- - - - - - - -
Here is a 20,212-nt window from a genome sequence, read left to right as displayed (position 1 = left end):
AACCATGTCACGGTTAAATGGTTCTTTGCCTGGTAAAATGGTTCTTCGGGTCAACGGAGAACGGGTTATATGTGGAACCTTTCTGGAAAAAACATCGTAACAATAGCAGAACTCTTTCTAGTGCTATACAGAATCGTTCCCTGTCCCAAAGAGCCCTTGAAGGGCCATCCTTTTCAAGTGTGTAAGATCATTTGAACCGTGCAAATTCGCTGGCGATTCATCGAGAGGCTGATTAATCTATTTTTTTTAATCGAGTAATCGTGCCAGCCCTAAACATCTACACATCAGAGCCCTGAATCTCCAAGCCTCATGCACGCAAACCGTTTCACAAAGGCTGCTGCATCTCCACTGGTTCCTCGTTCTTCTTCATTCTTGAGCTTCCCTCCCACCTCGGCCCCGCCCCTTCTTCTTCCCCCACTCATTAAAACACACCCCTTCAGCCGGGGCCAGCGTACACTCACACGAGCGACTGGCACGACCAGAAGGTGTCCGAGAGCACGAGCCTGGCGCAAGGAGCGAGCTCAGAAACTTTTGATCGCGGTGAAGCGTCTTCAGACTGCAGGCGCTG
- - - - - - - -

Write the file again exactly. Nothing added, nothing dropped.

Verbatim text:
Here is a 20,212-nt window from a genome sequence, read left to right as displayed (position 1 = left end):
AACCATGTCACGGTTAAATGGTTCTTTGCCTGGTAAAATGGTTCTTCGGGTCAACGGAGAACGGGTTATATGTGGAACCTTTCTGGAAAAAACATCGTAACAATAGCAGAACTCTTTCTAGTGCTATACAGAATCGTTCCCTGTCCCAAAGAGCCCTTGAAGGGCCATCCTTTTCAAGTGTGTAAGATCATTTGAACCGTGCAAATTCGCTGGCGATTCATCGAGAGGCTGATTAATCTATTTTTTTTAATCGAGTAATCGTGCCAGCCCTAAACATCTACACATCAGAGCCCTGAATCTCCAAGCCTCATGCACGCAAACCGTTTCACAAAGGCTGCTGCATCTCCACTGGTTCCTCGTTCTTCTTCATTCTTGAGCTTCCCTCCCACCTCGGCCCCGCCCCTTCTTCTTCCCCCACTCATTAAAACACACCCCTTCAGCCGGGGCCAGCGTACACTCACACGAGCGACTGGCACGACCAGAAGGTGTCCGAGAGCACGAGCCTGGCGCAAGGAGCGAGCTCAGAAACTTTTGATCGCGGTGAAGCGTCTTCAGACTGCAGGCGCTG